Can American farmers feed the world and produce large supplies of biomass for a growing biorefinery industry? The answer is yes. Demand for alternative feedstocks for fuels, chemicals and a range of commercial products has grown dramatically in the early years of the 21st century, driven by the high price of crude oil, government policy to promote alternatives and reduce dependence on foreign petroleum, and efforts to reduce net emissions of carbon dioxide and other greenhouse gases. This is particularly true for renewable feedstocks from agricultural sources.
For example, in the United States, ethanol production, primarily from corn grain, has more than tripled since 2000. Annual U.S. production of ethanol is expected to exceed 7 billion gallons by 2007, displacing nearly 5 percent of the projected 145 billion gallons of U.S. gasoline demand. Sales of biobased plastics are also expanding. The growing availability of economically competitive biobased alternatives to petroleum can be attributed in large part to advances in the production and processing of corn grain for industrial uses. Steady increases in corn yields made possible by agricultural biotechnology continue to expand the supply of available feedstock, while rapid advances in the relatively new field of industrial biotechnology—including development of genetically enhanced microorganisms (GEMs) and specialized industrial enzymes—have greatly enhanced the efficiency of ethanol production. Industrial biotechnology has also yielded a range of new biobased polymers, plastics and textiles. The U.S.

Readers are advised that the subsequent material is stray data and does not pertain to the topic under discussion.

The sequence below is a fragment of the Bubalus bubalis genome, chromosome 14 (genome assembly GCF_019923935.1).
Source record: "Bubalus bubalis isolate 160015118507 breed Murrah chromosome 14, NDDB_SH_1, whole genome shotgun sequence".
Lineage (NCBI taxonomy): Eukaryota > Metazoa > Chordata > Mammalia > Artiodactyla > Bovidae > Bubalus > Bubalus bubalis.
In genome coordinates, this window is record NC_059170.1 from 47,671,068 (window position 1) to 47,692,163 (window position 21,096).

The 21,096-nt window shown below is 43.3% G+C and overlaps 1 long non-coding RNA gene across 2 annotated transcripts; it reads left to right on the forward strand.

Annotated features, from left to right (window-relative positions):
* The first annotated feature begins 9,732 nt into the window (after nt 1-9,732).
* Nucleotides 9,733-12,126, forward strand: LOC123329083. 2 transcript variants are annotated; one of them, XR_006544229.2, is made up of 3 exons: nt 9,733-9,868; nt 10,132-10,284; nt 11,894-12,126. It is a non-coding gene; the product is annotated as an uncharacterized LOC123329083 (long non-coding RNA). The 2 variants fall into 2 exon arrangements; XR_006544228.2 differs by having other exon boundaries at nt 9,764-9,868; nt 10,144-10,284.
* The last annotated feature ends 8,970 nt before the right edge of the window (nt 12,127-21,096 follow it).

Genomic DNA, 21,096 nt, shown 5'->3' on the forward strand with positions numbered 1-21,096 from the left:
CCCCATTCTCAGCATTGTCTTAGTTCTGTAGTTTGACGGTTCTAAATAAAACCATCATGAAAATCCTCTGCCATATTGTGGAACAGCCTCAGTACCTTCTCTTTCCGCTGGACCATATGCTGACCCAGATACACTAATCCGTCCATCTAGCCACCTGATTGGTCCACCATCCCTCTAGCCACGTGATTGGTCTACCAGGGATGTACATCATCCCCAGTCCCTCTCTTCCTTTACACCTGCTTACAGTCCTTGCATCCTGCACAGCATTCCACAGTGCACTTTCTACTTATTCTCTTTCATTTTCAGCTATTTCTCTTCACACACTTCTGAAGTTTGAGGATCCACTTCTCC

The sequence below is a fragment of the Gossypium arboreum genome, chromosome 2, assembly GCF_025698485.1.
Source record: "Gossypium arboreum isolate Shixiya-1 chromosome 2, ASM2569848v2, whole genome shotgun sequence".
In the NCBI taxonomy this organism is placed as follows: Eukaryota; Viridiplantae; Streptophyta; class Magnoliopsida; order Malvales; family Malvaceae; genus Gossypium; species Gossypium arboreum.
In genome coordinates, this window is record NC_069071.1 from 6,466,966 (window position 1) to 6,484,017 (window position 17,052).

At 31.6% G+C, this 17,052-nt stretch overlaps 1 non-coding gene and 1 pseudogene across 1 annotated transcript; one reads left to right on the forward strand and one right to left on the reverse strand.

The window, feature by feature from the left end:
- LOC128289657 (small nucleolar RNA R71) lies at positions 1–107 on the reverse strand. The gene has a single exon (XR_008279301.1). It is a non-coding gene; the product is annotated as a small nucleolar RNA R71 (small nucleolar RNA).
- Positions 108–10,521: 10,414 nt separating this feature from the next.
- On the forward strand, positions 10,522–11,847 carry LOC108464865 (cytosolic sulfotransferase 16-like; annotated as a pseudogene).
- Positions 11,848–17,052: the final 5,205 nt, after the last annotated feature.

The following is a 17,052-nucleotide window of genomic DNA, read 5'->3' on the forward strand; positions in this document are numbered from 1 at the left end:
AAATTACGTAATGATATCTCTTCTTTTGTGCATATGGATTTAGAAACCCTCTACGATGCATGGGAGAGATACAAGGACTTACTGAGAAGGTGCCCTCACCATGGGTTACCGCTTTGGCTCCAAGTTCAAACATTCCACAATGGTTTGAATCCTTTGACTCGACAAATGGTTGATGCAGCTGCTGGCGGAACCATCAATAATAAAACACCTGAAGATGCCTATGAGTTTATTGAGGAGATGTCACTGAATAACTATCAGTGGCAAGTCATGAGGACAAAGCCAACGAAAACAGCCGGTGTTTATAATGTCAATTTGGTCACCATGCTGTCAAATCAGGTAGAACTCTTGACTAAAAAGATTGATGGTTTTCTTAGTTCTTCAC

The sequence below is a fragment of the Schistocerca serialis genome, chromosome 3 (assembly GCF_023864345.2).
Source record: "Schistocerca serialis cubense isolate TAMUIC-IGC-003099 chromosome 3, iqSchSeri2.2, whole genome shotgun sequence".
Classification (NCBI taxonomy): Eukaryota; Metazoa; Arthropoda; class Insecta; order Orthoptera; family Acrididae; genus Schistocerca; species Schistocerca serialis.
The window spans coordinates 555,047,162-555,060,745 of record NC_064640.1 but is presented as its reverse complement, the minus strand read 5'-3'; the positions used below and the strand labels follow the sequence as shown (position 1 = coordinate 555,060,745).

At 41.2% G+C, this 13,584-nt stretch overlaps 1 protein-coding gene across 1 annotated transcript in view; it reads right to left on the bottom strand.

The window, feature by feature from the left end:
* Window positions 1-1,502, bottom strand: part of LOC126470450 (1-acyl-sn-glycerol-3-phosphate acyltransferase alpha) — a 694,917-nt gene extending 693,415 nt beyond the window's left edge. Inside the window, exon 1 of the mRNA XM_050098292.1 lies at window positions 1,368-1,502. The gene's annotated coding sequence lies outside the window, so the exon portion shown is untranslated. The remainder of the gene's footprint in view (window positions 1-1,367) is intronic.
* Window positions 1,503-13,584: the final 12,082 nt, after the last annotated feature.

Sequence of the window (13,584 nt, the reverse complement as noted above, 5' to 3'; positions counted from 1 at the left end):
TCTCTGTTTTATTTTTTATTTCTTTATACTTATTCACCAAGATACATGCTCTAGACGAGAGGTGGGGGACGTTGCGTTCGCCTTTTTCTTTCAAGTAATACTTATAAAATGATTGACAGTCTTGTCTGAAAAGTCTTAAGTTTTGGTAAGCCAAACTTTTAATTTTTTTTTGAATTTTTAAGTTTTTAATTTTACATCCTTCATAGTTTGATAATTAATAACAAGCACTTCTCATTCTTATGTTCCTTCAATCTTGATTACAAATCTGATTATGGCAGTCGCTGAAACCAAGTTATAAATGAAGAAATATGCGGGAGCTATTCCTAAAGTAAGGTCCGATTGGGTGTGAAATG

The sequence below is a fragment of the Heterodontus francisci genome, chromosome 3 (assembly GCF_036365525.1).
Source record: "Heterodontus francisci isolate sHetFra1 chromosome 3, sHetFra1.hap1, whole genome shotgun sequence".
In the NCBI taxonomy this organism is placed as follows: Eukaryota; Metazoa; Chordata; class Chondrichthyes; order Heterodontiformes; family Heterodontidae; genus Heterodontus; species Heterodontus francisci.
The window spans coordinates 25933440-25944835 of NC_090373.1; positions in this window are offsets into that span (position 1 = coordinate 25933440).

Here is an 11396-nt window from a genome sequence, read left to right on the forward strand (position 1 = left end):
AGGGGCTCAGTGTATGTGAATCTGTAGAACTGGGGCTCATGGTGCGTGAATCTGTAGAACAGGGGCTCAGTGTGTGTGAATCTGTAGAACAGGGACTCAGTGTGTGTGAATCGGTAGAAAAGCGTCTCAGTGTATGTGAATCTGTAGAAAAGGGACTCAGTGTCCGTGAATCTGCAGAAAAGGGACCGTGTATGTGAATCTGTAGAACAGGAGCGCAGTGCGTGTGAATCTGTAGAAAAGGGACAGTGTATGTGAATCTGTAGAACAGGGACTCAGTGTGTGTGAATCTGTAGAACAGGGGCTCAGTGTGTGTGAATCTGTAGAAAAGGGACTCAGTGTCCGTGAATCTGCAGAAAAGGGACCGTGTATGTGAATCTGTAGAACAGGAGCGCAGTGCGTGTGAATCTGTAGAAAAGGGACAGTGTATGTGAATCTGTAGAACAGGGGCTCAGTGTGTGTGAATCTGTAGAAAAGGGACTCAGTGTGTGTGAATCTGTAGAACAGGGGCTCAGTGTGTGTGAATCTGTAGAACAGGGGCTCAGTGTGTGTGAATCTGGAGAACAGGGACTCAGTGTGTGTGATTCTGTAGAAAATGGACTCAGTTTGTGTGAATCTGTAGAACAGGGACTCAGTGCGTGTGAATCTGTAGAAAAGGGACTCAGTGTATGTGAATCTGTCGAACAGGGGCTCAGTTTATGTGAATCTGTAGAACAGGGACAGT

Department of Energy (DOE) has identified 12 building block chemicals that can be produced from biomass and converted to an array of high-value products.
The National Corn Growers Association projects that with continued advances in biotechnologies that boost corn yield, as much as 5.95 billion bushels of U.S. grain could be available for ethanol and biobased products by 2015—while continuing to satisfy food, animal feed and export demands. That amount of corn could produce nearly 18 billion gallons of ethanol, enough to meet over 10 percent of projected U.S. gasoline demand.
But if ethanol is to expand into a more widely available alternative to gasoline, new feedstock sources will be required to supplement high-efficiency production from grain. A robust sustainable supply chain for cellulosic biomass—biological material composed primarily of cellulose, such as agricultural and forestry residues, grasses, even municipal solid waste—is needed.
A recent comprehensive analysis by DOE and the U.S. Department of Agriculture (USDA) found that “in the context of the time required to scale up to a large-scale biorefinery industry, an annual biomass supply of more than 1.3 billion dry tons can be accomplished.” Nearly 1 billion dry tons of this could be produced by American farmers, enough to meet the DOE goal of 60 billion gallons of ethanol production and 30 percent displacement of petroleum by 2030.